“Such Friends”: 100 years ago, 1 pm, GMT, May 25, 1921, Custom House Quay and Dundrum, Dublin

About 100 Irish Republican Army [IRA] Volunteers who have been milling around outside the Custom House, on the Liffey in Dublin City Centre, rush the building and herd the staff into the main hall. A truck loaded with supplies pulls up, and members of the IRA Dublin Brigade scatter oil and cotton all over the building and set it on fire.

The Custom House on fire

Within about ten minutes, British police arrive in three trucks and exchange fire with the IRA Volunteers inside the building. After about a half hour, the IRA’s ammunition runs out. The rebels are shot by the British as they run away.

Staff inside who have been held hostage by the Volunteers walk out of the building, hands raised, waving white handkerchiefs.

Seven civilians are killed and 11 wounded. 100 people are arrested, mostly IRA members.

The Fire Brigade arrives late because they have been held at their station by other IRA bands. Local government records from throughout the country, dating back to 1600, had been transferred to the Custom House for safekeeping. They are all destroyed.

Tonight, the building, one of the most beautiful in Ireland, called by the IRA the “seat of an alien tyranny,” is still burning.


Six miles south, in the Dublin suburb of Dundrum, Lolly Yeats, 53, co-owner of Cuala Press with her brother, poet William Butler Yeats, 55, is disgusted by this War of Independence raging all around.

Just yesterday she had written to her father in New York City about the horrible IRA ambush ten days ago outside of Galway, of British officers and their friends, which left three dead. The only survivor is Margaret Gregory, 37, widowed daughter-in-law of Lady Augusta Gregory, 69, co-founder with Willie of Dublin’s Abbey Theatre.

Margaret and her British friends were leaving a tennis party when the IRA jumped out and began shooting at their car. Lolly can’t understand why on earth Margaret had been keeping company with British military officers?! Might as well wear a target on her back.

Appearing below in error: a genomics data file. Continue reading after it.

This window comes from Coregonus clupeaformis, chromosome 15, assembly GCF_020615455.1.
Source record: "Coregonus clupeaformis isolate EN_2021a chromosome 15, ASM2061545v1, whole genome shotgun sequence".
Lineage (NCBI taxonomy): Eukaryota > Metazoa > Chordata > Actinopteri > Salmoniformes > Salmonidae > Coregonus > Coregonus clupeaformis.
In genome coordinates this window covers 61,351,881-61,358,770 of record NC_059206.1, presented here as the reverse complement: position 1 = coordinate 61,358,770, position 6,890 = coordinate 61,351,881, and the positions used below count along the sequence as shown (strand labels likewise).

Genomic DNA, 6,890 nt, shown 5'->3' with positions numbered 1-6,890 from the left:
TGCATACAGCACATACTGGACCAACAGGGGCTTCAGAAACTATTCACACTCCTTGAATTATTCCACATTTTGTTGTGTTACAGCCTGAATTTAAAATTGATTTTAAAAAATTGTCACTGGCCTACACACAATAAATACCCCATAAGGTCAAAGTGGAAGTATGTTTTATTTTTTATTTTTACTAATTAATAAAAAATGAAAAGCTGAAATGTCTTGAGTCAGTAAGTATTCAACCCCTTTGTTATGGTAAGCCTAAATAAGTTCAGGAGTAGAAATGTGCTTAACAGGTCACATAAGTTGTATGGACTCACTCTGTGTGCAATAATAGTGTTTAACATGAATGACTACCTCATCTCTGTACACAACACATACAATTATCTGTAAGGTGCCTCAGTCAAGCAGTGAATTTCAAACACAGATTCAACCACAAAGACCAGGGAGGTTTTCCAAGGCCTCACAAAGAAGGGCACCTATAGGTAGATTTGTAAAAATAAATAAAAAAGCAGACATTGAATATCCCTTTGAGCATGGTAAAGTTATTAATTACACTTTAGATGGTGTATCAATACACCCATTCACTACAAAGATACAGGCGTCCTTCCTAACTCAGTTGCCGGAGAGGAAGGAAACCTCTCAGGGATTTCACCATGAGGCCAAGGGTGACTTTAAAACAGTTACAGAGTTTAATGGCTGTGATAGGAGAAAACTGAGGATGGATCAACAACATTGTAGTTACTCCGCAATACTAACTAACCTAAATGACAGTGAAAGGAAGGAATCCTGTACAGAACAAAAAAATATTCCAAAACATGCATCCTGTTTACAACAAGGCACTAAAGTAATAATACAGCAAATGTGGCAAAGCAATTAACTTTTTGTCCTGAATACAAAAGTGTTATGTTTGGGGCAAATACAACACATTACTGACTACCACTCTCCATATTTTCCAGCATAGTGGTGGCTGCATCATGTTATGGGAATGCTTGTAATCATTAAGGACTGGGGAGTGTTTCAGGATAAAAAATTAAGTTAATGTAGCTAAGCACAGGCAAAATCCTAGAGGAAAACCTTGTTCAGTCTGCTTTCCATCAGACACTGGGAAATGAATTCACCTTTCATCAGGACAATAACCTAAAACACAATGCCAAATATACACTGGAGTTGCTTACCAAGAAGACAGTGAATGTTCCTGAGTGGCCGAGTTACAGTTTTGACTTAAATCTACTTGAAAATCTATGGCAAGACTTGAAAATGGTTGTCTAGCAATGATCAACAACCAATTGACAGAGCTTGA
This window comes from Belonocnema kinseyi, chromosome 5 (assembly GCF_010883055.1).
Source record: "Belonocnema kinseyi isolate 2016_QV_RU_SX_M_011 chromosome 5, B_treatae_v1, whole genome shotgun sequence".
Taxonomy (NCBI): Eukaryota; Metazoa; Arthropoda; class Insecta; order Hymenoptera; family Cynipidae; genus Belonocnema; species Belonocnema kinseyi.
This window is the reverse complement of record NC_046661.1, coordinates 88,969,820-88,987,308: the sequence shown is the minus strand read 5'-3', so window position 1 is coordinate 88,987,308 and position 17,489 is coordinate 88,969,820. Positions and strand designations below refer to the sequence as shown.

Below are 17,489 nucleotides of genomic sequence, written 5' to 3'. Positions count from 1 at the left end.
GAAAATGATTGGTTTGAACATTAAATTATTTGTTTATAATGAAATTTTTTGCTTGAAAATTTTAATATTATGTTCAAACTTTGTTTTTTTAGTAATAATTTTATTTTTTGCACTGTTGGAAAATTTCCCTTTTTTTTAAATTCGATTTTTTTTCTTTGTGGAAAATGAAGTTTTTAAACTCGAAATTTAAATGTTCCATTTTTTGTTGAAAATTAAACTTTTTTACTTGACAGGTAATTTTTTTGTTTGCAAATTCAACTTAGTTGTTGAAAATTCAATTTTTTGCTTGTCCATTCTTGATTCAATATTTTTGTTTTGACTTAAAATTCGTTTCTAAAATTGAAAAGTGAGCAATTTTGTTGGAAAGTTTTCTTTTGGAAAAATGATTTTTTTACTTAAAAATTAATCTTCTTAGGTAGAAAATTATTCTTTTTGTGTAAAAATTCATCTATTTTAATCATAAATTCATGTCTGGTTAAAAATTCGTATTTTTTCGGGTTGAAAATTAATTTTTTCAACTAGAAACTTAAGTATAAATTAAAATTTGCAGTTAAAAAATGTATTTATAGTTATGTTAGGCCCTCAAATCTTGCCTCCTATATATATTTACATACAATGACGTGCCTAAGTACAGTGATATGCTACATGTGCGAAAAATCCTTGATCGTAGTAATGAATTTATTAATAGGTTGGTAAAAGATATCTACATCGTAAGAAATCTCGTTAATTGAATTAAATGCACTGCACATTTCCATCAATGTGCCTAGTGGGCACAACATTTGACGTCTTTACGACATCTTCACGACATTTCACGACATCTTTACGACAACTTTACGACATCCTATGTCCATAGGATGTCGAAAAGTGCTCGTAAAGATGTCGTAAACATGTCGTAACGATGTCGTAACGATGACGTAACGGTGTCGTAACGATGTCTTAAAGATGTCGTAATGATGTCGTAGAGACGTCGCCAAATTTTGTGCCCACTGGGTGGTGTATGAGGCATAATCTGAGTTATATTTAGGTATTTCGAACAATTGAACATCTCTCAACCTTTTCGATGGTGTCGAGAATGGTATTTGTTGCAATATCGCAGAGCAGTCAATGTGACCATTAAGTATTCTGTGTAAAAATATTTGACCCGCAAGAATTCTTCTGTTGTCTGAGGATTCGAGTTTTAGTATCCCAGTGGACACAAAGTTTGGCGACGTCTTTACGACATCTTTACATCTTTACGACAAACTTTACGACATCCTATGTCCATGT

Re-enactment of the Ballyturn ambush

Lady Gregory was in England at the time of the ambush, but returned to the west of Ireland as soon as she heard. When the police questioned Margaret about the identity of the attackers, Augusta had cautioned them that Margaret doesn’t recognize any of the local country folk.

Lolly has heard about the IRA’s burning of the Custom House today. What a waste. The IRA calls it a victory but what about the loss of all those killed and arrested?!

She wrote to her father that what upsets her most is her women neighbors having their houses raided by the British, searching for their sons who have supposedly joined the IRA.

And the damned military curfew that the Brits have imposed has totally ended any social life. No more evenings in the theatre.

“Such Friends”:  100 Years Ago… is the basis for the series, “Such Friends”:  The Literary 1920s. Volume 1 covering 1920 is available in print and e-book formats on Amazon. For more information, email me at kaydee@gypsyteacher.com.

This summer I will be talking about The Literary 1920s in the Osher Lifelong Learning programs at Carnegie-Mellon University and the University of Pittsburgh.

If you want to walk with me through Bloomsbury, download my audio walking tour, “Such Friends”: Virginia Woolf and the Bloomsbury Group.

Manager as Muse, about Scribner’s editor Maxwell Perkins’ relationships with F. Scott Fitzgerald, Ernest Hemingway and Thomas Wolfe, is available on Amazon in both print and e-book versions.